After months of face-offs and run-offs, the hero and villain are finally going at it. The battle goes back and forth with the face having the upper hand until, shock-horror, the heel character manages to cinch in a sleeper hold. The commentators are livid, portraying this not as good wrestling but the kind of underhanded techniques that rich Johnny Foreigners use against good-hearted Real Americans.
The fans are on the edge of their seats as they see the life slowly drained from their hero. The ref holds his arm up once, and it drops to the canvas. A second time and the same thing happens. A third time and it starts to drop. The match is obviously over and the forces of darkness and massive moustaches have won...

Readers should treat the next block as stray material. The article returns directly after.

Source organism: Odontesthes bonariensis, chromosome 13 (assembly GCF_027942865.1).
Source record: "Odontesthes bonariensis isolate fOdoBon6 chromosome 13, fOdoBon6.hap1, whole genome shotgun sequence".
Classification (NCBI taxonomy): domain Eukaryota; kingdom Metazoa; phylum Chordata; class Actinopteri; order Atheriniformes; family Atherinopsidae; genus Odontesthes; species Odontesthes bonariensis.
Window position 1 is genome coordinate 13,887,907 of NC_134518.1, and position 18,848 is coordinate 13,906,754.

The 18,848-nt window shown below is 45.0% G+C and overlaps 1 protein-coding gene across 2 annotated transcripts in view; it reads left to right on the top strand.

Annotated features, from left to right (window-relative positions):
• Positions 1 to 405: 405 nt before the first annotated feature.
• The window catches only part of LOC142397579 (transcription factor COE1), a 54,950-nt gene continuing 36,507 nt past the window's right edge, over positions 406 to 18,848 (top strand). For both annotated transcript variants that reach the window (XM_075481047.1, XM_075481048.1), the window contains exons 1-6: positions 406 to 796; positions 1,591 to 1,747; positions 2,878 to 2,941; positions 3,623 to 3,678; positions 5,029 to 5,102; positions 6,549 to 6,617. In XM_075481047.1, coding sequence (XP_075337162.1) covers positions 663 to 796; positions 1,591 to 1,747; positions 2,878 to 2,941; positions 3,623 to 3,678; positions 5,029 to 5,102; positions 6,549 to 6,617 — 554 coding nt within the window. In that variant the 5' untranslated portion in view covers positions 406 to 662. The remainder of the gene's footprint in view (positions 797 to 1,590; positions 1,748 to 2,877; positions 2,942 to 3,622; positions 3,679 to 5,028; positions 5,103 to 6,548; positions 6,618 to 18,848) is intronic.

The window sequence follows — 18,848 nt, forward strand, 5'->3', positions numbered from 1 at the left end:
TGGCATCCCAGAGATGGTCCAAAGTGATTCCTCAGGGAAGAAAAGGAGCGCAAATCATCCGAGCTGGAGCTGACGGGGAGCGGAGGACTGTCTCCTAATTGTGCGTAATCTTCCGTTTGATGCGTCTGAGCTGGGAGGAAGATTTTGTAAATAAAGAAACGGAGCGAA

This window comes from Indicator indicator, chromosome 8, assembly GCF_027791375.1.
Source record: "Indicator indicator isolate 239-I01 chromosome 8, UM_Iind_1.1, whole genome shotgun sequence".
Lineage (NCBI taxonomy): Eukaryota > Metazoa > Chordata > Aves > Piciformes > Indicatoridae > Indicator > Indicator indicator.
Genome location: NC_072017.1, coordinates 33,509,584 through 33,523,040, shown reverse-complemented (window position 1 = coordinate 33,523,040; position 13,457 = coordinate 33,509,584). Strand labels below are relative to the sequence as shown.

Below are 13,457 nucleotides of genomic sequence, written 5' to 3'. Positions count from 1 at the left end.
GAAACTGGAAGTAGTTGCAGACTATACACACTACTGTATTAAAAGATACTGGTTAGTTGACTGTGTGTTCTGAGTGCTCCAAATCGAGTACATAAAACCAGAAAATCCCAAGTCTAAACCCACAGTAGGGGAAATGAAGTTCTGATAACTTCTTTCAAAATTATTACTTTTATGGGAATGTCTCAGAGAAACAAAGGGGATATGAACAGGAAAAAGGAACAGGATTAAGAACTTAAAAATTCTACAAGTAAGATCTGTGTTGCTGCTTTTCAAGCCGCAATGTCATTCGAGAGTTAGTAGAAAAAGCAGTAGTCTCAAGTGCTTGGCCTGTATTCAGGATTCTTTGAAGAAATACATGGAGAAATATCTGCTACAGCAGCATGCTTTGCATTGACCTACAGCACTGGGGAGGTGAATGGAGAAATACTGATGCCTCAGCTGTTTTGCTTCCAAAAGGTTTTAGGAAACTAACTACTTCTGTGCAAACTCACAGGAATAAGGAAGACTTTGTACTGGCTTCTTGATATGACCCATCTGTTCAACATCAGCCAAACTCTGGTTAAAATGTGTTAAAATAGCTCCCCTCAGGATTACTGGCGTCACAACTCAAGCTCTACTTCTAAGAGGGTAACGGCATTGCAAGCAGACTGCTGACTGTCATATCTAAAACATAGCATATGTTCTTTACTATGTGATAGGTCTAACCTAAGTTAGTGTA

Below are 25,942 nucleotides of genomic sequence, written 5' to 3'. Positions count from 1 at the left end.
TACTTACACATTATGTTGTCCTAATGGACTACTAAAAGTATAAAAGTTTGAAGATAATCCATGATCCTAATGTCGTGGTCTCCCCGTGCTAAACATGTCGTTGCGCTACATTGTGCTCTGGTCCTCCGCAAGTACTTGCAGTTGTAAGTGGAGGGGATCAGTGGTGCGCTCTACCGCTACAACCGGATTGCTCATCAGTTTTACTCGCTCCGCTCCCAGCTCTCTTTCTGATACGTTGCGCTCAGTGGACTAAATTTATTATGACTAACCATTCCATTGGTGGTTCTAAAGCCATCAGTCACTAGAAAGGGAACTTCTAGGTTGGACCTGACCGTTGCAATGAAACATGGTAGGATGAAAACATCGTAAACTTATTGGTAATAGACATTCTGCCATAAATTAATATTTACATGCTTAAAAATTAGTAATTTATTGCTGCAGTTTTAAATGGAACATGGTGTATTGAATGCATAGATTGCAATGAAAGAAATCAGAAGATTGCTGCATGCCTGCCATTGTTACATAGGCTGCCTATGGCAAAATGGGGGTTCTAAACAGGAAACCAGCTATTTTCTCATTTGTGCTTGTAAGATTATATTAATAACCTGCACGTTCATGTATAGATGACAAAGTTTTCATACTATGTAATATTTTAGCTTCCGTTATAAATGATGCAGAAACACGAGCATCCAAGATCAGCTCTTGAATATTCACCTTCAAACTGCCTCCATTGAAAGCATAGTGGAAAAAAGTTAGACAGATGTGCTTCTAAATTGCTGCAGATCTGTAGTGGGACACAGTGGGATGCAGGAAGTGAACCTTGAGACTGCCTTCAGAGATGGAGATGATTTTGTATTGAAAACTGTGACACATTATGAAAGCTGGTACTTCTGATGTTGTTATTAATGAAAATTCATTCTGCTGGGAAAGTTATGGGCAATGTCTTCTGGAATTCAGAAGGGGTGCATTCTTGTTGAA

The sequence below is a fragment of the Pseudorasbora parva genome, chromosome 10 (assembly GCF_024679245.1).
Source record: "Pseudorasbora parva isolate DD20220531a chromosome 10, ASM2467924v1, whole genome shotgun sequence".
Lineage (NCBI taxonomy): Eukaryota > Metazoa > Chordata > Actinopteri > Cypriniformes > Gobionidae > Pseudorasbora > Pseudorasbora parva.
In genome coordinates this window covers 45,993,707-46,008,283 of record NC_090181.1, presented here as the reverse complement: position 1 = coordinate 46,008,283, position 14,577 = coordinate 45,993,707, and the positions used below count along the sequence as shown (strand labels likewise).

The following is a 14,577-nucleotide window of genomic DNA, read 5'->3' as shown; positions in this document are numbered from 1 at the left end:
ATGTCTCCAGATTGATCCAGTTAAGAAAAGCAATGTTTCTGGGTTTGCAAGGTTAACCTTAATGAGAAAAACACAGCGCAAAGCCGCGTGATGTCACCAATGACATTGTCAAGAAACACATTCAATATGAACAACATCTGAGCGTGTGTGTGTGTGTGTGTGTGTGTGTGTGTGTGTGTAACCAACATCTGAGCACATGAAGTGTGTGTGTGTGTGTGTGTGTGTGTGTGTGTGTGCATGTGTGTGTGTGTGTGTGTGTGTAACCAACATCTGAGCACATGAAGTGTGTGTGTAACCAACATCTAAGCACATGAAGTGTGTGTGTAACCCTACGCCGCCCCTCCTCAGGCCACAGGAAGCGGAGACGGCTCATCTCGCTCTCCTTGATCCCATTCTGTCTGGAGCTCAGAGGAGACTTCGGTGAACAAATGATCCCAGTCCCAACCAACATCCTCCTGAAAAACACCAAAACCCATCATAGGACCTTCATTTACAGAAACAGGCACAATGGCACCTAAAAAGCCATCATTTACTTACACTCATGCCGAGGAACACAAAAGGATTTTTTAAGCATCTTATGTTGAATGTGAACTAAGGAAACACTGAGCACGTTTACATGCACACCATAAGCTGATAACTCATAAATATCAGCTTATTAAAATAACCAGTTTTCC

At the last second he's drawn energy from the cheers of the fans and kept his arm from hitting the mat. He's still in this, and now he's getting a second wind from somewhere which is particularly impressive considering he's in a chokehold. He's lifted the villain and slammed his own body back into the turnbuckles. Loosening the evil villain's grip, our hero is back in the match.
If you watched the then-WWF in the '80s, you remember that match. In fact, you probably remember lots of matches where that happened because it was fashionable for a while.
Forty years on from that, here are the modern moves that are overused in WWE.
Mik lives in the soon to be war-torn Midlands alongside a happy little dog and a wife who begs him daily to stop his devastation of the world's fried chicken supply. His current method of writing is best described as throwing a chainsaw at a dictionary and seeing what words land in his lap. He has three toilet rolls left and is starting to question why he stopped buying newspapers.